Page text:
9 Drug Development and US Approval Process: Overview
To market a drug in the US, the law requires that the drug must be SAFE and EFFECTIVE (Benefits outweigh Risks) The basic process: The drug developer (firm, sponsor) must prove to the drug regulator (Food and Drug Administration - FDA) that the drug is safe and effective

10 Drug Development and US Approval Process: Overview
Sponsor activities: Conduct laboratory, animal and human studies to demonstrate drug safety and efficacy Develop testing, manufacturing and controls to assure that the drug meets all legal requirements and “has the identity and strength…quality and purity characteristics that it purports or is represented to possess” (GMPs) Submit all the data and information in an appropriate format for FDA review (e.g., the IND, the NDA)

11 Drug Development and US Approval Process: Overview
FDA activities: Decide what constitutes substantial evidence of safety and efficacy of the drug Interpret Federal (US) Food and Drug Law Write and enforce Federal Food and Drug Regulations NB: Regulations have the force and effect of law!

12 The FDA Amendments Act (FDAAA) – Sept 27, 2007
Reauthorized Assessment of User Fees (PDUFA V) The Pediatric Research Equity Act (PREA) The Best Pharmaceuticals for Children Act (BPCA) Other major topics covered include A new fee program for obtaining FDA advisory review of direct-to-consumer (DTC) television advertisements New FDA authorities for requiring label changes and post-marketing studies, and for REMS (risk evaluation and mitigation strategies) New/expanded requirements for registration of clinical trials and disclosure of results Formation of the Reagan-Udall Institute in support of FDA's Critical Path initiative New conflict of interest rules for FDA Advisory Committee members New rules on citizen petitions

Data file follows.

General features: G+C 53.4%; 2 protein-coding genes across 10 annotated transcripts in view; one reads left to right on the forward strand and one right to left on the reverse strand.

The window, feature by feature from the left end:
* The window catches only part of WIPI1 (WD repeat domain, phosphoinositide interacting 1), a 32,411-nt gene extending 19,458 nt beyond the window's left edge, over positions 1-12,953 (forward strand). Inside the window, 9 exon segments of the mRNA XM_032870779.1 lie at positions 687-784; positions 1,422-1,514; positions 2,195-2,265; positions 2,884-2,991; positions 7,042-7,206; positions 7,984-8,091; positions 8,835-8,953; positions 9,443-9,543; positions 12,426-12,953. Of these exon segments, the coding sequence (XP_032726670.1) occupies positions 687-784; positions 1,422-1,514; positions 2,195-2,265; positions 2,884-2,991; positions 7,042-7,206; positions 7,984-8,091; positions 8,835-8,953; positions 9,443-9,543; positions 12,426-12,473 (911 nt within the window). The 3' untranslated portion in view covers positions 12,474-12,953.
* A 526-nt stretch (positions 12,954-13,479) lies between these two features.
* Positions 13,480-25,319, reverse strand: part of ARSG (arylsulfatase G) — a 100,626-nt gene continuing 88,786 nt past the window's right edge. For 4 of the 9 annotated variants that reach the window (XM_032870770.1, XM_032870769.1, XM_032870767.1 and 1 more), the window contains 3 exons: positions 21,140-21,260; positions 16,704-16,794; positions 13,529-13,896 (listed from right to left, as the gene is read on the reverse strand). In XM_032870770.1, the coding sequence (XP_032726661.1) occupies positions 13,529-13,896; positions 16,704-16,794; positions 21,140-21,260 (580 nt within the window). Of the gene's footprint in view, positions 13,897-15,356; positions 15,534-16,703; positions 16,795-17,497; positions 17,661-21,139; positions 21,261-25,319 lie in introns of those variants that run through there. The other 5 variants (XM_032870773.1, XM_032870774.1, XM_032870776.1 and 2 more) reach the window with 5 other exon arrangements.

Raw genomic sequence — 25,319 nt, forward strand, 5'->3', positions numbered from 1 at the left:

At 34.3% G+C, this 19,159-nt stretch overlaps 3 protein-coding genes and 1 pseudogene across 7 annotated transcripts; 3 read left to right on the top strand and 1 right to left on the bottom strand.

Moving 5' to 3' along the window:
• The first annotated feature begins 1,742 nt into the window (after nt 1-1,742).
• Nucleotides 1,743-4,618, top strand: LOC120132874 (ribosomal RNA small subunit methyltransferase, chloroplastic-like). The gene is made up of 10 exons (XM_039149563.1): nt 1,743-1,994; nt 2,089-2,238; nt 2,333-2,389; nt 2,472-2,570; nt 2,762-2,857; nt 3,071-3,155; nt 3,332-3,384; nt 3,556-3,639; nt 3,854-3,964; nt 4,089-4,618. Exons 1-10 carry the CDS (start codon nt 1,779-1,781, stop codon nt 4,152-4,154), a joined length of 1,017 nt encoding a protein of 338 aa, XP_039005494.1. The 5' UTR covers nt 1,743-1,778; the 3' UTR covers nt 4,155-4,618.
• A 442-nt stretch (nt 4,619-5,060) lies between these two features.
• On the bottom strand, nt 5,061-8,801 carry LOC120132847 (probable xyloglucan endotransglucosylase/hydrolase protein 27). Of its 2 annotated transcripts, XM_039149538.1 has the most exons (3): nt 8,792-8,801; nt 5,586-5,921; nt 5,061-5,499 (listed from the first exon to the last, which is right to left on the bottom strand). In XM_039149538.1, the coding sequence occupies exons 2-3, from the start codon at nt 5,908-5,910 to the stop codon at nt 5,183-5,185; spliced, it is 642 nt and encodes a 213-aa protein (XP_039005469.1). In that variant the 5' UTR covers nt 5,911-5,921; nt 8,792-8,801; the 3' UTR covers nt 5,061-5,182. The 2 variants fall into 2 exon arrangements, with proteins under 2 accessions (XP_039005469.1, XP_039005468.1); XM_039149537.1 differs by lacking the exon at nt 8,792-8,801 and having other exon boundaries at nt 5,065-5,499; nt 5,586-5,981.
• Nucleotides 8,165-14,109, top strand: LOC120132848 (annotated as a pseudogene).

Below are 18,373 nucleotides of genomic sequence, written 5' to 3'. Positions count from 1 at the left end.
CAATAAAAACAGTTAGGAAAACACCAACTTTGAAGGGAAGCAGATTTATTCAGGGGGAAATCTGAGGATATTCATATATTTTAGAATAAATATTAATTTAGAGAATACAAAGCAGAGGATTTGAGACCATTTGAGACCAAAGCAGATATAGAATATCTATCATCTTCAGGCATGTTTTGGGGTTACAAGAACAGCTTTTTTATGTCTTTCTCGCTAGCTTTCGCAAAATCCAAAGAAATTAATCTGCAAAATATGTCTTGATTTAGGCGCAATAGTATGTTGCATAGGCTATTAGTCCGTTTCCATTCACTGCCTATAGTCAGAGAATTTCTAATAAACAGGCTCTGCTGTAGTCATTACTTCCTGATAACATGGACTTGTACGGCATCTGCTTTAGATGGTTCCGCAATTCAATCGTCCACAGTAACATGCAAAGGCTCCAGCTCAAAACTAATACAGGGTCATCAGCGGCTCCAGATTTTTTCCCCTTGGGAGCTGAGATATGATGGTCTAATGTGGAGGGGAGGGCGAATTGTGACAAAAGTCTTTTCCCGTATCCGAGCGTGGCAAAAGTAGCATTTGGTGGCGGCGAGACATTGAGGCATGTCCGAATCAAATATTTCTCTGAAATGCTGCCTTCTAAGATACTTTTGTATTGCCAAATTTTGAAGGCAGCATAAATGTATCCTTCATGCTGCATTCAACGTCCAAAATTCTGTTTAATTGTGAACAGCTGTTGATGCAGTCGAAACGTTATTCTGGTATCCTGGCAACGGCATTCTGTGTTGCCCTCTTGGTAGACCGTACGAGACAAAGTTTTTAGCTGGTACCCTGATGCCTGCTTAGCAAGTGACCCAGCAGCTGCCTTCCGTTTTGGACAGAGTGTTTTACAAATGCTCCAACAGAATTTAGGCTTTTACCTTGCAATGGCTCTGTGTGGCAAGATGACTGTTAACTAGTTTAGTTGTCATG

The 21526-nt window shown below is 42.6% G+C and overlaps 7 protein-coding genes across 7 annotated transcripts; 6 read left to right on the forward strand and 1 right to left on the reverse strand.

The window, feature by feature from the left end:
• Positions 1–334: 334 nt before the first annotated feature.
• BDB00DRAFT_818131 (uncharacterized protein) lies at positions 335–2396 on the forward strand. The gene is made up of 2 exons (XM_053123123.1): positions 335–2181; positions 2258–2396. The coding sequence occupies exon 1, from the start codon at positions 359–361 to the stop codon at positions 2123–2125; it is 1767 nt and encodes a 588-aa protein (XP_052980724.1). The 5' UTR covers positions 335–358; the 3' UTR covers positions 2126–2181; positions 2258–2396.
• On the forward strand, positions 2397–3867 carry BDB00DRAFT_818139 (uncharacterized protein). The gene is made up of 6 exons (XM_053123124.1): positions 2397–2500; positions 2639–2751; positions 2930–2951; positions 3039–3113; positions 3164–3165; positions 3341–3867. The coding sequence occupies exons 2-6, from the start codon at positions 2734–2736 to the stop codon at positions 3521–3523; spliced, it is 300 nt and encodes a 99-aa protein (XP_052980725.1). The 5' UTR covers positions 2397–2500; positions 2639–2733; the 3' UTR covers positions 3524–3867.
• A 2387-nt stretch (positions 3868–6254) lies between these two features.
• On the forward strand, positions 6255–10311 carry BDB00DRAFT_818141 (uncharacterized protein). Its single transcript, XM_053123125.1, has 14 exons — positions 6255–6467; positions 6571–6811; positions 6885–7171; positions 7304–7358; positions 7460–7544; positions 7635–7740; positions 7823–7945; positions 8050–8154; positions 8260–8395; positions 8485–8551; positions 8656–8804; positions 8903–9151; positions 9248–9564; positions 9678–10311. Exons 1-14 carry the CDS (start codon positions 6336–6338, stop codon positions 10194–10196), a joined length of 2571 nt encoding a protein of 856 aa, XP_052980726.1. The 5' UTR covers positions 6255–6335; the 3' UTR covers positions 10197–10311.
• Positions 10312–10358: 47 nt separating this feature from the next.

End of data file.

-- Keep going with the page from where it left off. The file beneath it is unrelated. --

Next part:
13 Prescription Drug User Fee Act (PDUFA)
Passed in 1992 (reauthorized 1997, 2002, 2007, 2012) Authorized FDA to collect fees from companies that manufacture certain products Fee Rates for FY 2013 NDA ~ US$ 1.9m

14 FDA Authority and Primary Sources of Information
Federal Food, Drug, and Cosmetic Act (1938) Code of Federal Regulations, Title 21 (21 CFR) IND : 21 CFR 312 NDA: 21 CFR 314 GMP: 21 CFR 210, 211 GLP : 21 CFR 58 GCP : 21 CFR 50 - Protection of Human Subjects 21 CFR 56 - Institutional Review Boards (IRBs) 21 CFR IND regulations

15 FDA Authority and Primary Sources of Information
FDA Guidelines: No longer issued by FDA FDA Guidances: Not legal requirements; however… Compliance Policy Guides – Important for compliance related activities (e.g., inspections) FDA written and voice communication to sponsor, “Advice” from Agency personnel, FDA presentations to industry/public NOTE: While the above are all subject to change, the processes in many ways are becoming more standardized.

16 FDA-Sponsor Interactions: Meetings - General
Meetings with FDA covered by “Guidance for Industry - Formal Meetings Between FDA and Sponsors or Applicants” Final issued 5/09 Specifies: Types of meetings (including timing of FDA scheduling of meeting): A - Immediately necessary for a stalled development program to proceed (30 days); e.g., dispute resolution, special protocol assessment B - Pre-IND, EOP 1/EOP 2/Pre-Phase 3, Pre-NDA meetings (60 days) C - Other (75 days) Procedures for requesting a meeting Contents and timing of submission of Information Package Procedures for conduct of meeting Documentation (e.g., minutes)

17 investigational new drug
IND’s investigational new drug

18 IND - Investigational New Drug Application